An interior body lining 44 is held in tension by a clamp element 46 welded to the member 34 and an interior window moulding 48 which abuts a rear edge of the trough member 23. A zone 50 between the lining 44 and the 'ice member 34 is connected to the passenger compartment by a duct (not shown) and is open to the opening 42. The FIGURE 2 type of air outlet is preferred but it is obvious that the present invention contemplates no special form of outlet and that the term closed car includes a vehicle such as a coupe or sedan with an open window, some sort of vent or mere leakage serving as a suitable outlet.

In FIGURE 4, a blower motor 60 is grounded at 62 and may be connected through a thermostatic switch 64 to a battery 66 or through a blower motor switch 68 and a single pole ignition switch 70 to the battery. A line 72 connects the switch 70 to the ignition of the car engine and the battery is grounded at 74.

FIGURE 5 depicts a circuit similar to that of FIGURE 4 but in this case a timer 76 is connected in series with one pole of a two-pole ignition switch 78 and then to the battery 66. The timer is such that it will open the circuit including the closed switch 64 and the switch 78 a preselected time after the circuit through the timer is established.

It will be appreciated that the blower 13 and its motor 60 will be positioned in the car 12 to force air entering at 10 into the passenger compartment. This air will then traverse the compartment and be discharged by way of the zone 50, the opening 42, the inclined port 28 and the slot 32. This discharge is preferably from both sides of the car as heretofore stated although the description specifically refers to only one side. The slot 32 is located at a low pressure area of the wind stream around the car so that an inductive effect is realized to aid the blower 13.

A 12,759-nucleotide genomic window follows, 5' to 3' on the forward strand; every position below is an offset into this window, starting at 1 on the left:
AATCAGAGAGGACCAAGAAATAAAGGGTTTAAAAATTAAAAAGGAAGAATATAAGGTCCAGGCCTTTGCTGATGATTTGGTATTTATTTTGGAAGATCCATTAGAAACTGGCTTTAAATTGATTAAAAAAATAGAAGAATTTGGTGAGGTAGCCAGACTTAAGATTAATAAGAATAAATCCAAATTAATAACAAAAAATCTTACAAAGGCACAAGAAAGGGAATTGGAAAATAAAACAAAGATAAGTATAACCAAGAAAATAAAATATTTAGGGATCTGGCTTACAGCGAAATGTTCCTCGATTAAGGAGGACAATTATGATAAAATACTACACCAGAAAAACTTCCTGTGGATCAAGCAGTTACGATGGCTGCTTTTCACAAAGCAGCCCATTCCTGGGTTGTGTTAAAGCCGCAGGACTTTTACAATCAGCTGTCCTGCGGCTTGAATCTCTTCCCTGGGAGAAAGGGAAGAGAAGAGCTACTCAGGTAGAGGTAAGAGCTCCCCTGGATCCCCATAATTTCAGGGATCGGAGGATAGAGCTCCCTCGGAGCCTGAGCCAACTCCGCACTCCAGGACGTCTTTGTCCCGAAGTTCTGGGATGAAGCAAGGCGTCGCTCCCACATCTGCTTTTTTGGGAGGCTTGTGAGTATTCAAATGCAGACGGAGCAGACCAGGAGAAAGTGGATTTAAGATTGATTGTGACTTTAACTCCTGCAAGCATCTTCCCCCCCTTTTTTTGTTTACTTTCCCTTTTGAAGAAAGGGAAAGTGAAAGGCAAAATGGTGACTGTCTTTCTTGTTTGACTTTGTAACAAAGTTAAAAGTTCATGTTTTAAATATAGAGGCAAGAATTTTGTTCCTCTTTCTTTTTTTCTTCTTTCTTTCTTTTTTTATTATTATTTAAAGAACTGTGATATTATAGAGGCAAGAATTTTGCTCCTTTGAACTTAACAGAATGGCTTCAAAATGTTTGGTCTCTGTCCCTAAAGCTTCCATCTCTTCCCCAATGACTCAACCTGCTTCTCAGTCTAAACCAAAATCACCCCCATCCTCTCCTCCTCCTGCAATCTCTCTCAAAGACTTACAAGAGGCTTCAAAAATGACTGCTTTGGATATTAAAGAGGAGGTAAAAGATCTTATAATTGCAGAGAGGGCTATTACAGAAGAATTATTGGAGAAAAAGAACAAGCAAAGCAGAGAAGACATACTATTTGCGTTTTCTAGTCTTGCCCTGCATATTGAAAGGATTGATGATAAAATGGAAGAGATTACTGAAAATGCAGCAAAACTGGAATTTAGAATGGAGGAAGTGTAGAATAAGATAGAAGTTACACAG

If the circuit of FIGURE 4 is used, and the car 12 is left in a hot sun while closed, the ignition switch 70 will be open and heat would accumulate in the car to an undesirable degree if the present invention were not employed. The switch 64 of the present invention, however, may be set to close at or above say F., and the 'blower motor 60 will operate to ventilate the car, i.e., force air from the inlet grill 10 to the outlet slot 32. Blower operation will cease when the car temperature drops below 90 F. automatically to open the switch. When the car is operating the switch 64 will be of no effect unless the switch 68 happens to be open.

When the circuit of FIGURE 5 is used, and assuming the car is not being operated, the switch 78 will be open insofar as the ignition is concerned. Being a two-pole switch, it will be closed insofar as the timer 76 and switch 64 are concerned. It the unoperated car interior becomes unduly heated, the switch 64 will close with the contact 65 and operate the blower motor 60 for an interval determined by the setting of the timer 76 and limited in order to protect the battery 66.

I claim:

1. A ventilation system in a closed car having a passenger compartment, an air inlet and an air outlet serving said compartment, an engine ignition switch, a source of power, a blower, a motor connected through one pole of said ignition switch to said power source and arranged to drive said blower to force air from said inlet to said outlet while said car is not being operated, and a thermostatic switch connected between said ignition switch and said motor and subject to the temperature of said compartment to control said motor.